Doctors Unsatisfied with Pharmaceutical Prescribing Trends Embrace Other Options
Researchers from Johns Hopkins School of Public Health studied pharmaceutical prescribing trends of doctors in the U.S. They found that eighty-five percent of doctors believed that high-strength opioid pharmaceuticals like OxyContin, Vicodin, Percocet, Dilaudid, Opana, Morphine, etc. are overprescribed.
More than half of the surveyed doctors said that they were very concerned about risks involved with such medications. However the doctors may have limited options to offer patients, and often find their hands tied in regards to the care and treatment they are able to offer their patients.
In addition, the retail prices of some of the most popular prescription drugs Americans take to treat life threatening diseases such as diabetes, high blood pressure or asthma have increased by an average of 8.4 percent in 2017, according to a report from the AARP Public Policy Institute.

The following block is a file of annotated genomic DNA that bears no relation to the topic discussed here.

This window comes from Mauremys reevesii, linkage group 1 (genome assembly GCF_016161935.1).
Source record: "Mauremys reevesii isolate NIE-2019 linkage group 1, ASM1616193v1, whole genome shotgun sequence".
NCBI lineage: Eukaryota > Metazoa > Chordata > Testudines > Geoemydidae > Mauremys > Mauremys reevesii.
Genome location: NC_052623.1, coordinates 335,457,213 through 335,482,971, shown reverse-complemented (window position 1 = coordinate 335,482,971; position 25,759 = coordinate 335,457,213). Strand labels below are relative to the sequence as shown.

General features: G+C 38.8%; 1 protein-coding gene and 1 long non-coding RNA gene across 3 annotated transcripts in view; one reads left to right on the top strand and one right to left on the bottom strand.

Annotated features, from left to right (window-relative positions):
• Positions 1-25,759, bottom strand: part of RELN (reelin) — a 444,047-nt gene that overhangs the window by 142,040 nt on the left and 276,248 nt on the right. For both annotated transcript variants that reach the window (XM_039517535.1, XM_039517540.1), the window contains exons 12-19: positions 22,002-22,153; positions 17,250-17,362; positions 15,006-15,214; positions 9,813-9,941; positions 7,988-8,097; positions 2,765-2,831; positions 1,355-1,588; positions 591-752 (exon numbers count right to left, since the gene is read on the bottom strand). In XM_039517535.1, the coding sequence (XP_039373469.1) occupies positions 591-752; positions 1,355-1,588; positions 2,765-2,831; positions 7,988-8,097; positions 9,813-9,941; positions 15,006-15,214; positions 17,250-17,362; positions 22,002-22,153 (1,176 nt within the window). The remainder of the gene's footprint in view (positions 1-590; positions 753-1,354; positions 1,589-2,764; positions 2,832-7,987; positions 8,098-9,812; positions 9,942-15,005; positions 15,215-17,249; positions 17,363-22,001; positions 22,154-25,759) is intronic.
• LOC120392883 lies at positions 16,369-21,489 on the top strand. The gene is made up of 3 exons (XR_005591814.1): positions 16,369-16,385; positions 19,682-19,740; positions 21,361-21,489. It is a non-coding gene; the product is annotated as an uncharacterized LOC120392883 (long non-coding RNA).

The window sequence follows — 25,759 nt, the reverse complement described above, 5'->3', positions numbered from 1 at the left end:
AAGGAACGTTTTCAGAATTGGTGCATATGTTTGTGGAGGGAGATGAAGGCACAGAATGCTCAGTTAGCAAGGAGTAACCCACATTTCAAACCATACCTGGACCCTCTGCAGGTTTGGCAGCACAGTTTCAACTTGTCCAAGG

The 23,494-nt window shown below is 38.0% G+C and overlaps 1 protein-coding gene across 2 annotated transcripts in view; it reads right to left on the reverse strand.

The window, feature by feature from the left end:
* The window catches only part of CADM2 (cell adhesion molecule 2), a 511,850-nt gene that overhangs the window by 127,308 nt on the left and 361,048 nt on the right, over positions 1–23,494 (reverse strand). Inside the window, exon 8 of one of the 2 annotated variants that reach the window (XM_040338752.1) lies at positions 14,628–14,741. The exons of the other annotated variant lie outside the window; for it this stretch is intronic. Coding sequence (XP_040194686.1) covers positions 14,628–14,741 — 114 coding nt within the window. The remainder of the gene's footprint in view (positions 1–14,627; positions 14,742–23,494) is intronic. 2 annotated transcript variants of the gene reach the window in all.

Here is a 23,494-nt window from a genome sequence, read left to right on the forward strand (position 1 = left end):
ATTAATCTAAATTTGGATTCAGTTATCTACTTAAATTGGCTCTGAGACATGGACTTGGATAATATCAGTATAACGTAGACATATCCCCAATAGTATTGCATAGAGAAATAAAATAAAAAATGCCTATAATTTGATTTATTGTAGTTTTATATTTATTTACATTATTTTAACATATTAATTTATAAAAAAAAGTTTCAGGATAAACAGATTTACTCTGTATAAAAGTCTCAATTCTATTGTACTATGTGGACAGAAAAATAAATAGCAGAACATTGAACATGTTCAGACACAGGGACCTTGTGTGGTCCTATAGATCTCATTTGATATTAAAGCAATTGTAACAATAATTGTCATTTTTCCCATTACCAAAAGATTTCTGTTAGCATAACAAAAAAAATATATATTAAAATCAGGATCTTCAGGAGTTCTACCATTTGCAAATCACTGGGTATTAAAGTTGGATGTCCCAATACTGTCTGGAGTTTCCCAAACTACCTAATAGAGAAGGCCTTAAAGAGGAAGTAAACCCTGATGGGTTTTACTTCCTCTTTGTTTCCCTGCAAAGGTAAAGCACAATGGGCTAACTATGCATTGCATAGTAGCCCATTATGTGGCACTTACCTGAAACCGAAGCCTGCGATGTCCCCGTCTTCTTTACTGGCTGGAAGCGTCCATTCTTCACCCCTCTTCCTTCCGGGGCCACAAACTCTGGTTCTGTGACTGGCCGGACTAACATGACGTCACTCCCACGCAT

Genesis Medical Center, known for its ground-breaking stem cell therapy techniques and addiction and recovery treatments, recently noticed a rise in doctors dissatisfied with their inability to treat patients without the use of pharmaceuticals.
“Writing pharmaceutical prescriptions definitely continues to the rise in the U.S., but it is not always in the best interest of the patient,” says Genesis Medical Center. “We are proud of what we have been able to do here at Genesis Medical Center. We have not only been able to assist patients to have a better quality of life with the use of services such as stem cell therapy and vitamin & nutrient IV therapy, but we have been able to assist doctors write less pharmaceutical prescriptions and ease their concerns. We look forward to being able to do more for both doctors and patients alike.”